Monday, April 15, 2013

Another Tall Apartment Tower Slated for the Far West Side

The boom is back on the Far West Side. In addition to the Related Companies Hudson Yards project and Brookfield Properties Manhattan West complex, Larry Silverstein is moving forward with a new 60-story residential tower at 514 Eleventh Avenue.  Silverstein is roughing out designs for the new tower that will rise across the street from his twin Silver Towers, which also rise to 60 stories, and will make for an interesting trio on the skyline.

Silverstein Properties has developed two large residential projects on the West Side with more than 2,000 units combined in Silver Towers, the twin-towered rental buildings at 600 West 42nd Street, and the 41-story tower at 1 River Place. The development firm is currently building the 72-story 4 World Trade Center, the retail base of 3 World Trade Center and 2 World Trade Center to street level.

The new Silverstein building would be part of a residential construction boom on the West Side. Brookfield Office Properties has even changed plans at its Manhattan West project at Ninth Avenue and 33rd Street and is now considering adding as many as 900 residential units to a formerly entirely office project.

Extell Development owns the adjacent parcel at 502 West 41st Street, and The Atelier II – a 61-story condominium at 605 West 42nd Street - has just begun construction right around the corner. Piece by piece, a new community is finally coming together.

The project is also down the block from the 62-story MiMA, meaning things sure are getting crowded by the river. The retail portion of the project is expected to be between 150,000 and 250,000 square feet, the developer’s said.

The ground floor is important to driving development, apparently, because Mr. Silverstein is also eager to get his old friends at the Port Authority to take space in another neighboring tower project, where he hopes they would park their buses, and presumably provide some money to help get the project of the ground and persuade banks in making the necessary construction loans.

Silverstein will partner with Mercedes-Benz of Manhattan, which owns the land. The site is the former showroom for the luxury automaker, which relocated to 555 West 53rd Street last year.

Now, if only they could open that extra 7-Train stop at 42nd Street...

E-J Electric Flying High at JFK’s Terminal 5

E-J Electric Installation Company is in the midst of a multiyear project for Turner Construction at New York City‘s John F. Kennedy Airport. The contractor is wiring the newly constructed $875 million, 635,000-square-foot JetBlue Airways terminal, which includes 26 gates.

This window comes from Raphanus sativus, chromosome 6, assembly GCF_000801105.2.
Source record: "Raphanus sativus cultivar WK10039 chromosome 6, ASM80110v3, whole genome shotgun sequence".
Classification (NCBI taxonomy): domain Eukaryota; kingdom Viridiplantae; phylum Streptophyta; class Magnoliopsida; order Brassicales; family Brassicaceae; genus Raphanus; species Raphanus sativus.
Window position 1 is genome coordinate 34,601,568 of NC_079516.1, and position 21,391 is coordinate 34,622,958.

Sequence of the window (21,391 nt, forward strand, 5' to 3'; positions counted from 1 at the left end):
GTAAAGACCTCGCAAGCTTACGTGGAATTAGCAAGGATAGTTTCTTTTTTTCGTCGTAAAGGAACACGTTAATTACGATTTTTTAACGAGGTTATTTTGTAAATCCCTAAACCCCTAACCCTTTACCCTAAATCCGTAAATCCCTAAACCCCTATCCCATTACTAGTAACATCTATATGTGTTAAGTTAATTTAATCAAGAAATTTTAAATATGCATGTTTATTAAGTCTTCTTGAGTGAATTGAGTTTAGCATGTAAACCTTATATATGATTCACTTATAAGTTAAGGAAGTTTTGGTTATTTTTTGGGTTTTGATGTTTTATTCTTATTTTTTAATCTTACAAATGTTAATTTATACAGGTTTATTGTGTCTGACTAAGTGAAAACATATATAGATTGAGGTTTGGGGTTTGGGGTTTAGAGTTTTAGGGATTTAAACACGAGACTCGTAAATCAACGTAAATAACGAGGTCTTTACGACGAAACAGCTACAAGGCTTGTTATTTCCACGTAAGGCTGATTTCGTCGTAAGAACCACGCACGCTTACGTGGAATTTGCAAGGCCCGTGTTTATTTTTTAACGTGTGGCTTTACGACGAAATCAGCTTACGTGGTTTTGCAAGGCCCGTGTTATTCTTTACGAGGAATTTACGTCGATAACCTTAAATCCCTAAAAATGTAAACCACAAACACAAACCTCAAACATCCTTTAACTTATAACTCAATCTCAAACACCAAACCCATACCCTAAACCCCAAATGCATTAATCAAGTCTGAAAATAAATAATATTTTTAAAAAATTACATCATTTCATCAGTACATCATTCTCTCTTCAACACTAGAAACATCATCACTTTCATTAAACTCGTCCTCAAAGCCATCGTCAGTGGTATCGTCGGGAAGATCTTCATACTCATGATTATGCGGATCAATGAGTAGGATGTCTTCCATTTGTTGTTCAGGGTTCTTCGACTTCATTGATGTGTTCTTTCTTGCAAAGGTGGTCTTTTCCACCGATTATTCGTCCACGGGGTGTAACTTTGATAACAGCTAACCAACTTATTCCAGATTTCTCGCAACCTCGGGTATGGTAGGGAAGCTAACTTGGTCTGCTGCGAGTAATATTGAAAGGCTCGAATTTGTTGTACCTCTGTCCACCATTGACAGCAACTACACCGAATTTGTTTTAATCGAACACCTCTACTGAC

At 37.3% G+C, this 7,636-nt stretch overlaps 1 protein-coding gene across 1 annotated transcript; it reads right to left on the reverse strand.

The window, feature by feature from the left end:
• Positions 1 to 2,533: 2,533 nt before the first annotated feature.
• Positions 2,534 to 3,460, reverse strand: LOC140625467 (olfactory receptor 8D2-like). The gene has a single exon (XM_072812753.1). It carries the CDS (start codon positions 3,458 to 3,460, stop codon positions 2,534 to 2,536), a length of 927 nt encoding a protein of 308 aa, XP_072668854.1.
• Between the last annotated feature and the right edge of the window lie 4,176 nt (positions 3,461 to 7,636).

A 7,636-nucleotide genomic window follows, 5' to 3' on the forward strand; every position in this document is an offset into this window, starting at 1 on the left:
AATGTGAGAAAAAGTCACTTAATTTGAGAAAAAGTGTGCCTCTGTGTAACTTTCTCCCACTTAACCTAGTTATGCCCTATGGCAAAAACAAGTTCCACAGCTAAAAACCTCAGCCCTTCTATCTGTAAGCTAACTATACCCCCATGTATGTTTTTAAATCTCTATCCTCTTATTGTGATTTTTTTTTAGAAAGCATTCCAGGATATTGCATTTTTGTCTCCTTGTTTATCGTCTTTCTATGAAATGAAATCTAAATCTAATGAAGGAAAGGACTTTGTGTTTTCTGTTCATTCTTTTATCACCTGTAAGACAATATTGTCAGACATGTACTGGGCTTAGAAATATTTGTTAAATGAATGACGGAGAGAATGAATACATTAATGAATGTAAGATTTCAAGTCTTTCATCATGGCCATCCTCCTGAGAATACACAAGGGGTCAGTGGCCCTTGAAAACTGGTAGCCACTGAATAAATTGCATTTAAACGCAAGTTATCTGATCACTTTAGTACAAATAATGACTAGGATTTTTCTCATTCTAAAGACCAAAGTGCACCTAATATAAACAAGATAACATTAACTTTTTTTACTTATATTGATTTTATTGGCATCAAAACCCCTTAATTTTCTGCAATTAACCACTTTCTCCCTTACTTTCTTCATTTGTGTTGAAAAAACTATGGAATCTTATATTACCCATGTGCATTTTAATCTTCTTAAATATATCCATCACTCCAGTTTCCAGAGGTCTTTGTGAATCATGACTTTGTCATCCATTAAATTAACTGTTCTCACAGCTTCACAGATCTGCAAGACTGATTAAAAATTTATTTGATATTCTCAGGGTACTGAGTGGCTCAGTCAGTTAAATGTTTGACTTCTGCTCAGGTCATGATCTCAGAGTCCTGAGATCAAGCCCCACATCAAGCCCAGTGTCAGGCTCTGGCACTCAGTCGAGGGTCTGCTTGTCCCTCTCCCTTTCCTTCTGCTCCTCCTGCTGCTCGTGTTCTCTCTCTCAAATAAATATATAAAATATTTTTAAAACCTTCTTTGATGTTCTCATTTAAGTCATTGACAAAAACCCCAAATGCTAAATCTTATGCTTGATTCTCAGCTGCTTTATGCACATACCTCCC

The terminal has begun servicing 360 flights in and out daily. E-J Electric is providing the electric installation, including switchgear, feeders, low-voltage data and fire safety, and supplemental power from three generators. 

The Y-shaped Terminal 5 building connects to JetBlue’s previous location, Terminal 6, once the Trans World Airlines Flight Center used by TWA. T5 offers modern facilities and room for growth, as the airline continues to expand its operations and both domestic and international flights.

JetBlue, JFK’s fastest growing airline, started flying in and out of the airport a decade ago with just one gate for a handful of flights. Since then, JetBlue grew a gate at a time, reaching the 13 gates maximum that were available to it at Terminal 6.

In 2005, the airline added seven temporary gates in a separate facility, requiring passengers to take a JetBlue bus to access their planes. As a result, the airline needed a permanent space and began planning T5, making allowances for continued expansion.

The airline’s architect designed T5 to include 26 gates, with 13 on each end of the Y and room for 10 more. The company’s T5 master plan included up to 20 security lanes, the departure and arrival gates, free Wi-Fi access throughout the entire terminal, 22 restaurants and food outlets, retail stores, and large children’s area.

JetBlue hired Turner Construction as general contractor, and Turner employed a total of 80 subcontractors, including E-J Electric for the electrical portion.

E-J Electric and Turner already have completed numerous projects together, including Yankee Stadium, Jazz at Lincoln Center, Interfaith Hospital and Memorial Sloan-Kettering Cancer Center.

E-J Electric, whose electricians have worked at JFK for years, was selected to do electrical wiring tasks, including both normal and emergency power in addition to low voltage.

Since E-J Electric’s workers already had considerable experience in airport work, getting them to comply with Federal Aviation Administration and Port Authority regulations was fairly straightforward. For instance, each electrician must gain security clearance on a job-by-job basis. This project required all workers to take a safety training class before starting work on the project. They also had to carry a picture ID badge at all times.